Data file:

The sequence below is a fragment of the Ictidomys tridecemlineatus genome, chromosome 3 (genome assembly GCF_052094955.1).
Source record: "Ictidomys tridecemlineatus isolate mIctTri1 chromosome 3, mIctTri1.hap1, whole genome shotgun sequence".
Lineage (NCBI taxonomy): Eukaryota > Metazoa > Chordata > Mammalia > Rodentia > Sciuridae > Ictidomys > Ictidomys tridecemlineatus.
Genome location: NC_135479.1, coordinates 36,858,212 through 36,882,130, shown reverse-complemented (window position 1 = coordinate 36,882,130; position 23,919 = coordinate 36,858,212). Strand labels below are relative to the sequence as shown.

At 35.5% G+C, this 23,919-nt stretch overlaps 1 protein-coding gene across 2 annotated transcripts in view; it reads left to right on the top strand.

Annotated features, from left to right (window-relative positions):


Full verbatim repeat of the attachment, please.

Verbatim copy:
The sequence below is a fragment of the Ictidomys tridecemlineatus genome, chromosome 3 (genome assembly GCF_052094955.1).
Source record: "Ictidomys tridecemlineatus isolate mIctTri1 chromosome 3, mIctTri1.hap1, whole genome shotgun sequence".
Lineage (NCBI taxonomy): Eukaryota > Metazoa > Chordata > Mammalia > Rodentia > Sciuridae > Ictidomys > Ictidomys tridecemlineatus.
Genome location: NC_135479.1, coordinates 36,858,212 through 36,882,130, shown reverse-complemented (window position 1 = coordinate 36,882,130; position 23,919 = coordinate 36,858,212). Strand labels below are relative to the sequence as shown.

At 35.5% G+C, this 23,919-nt stretch overlaps 1 protein-coding gene across 2 annotated transcripts in view; it reads left to right on the top strand.

Annotated features, from left to right (window-relative positions):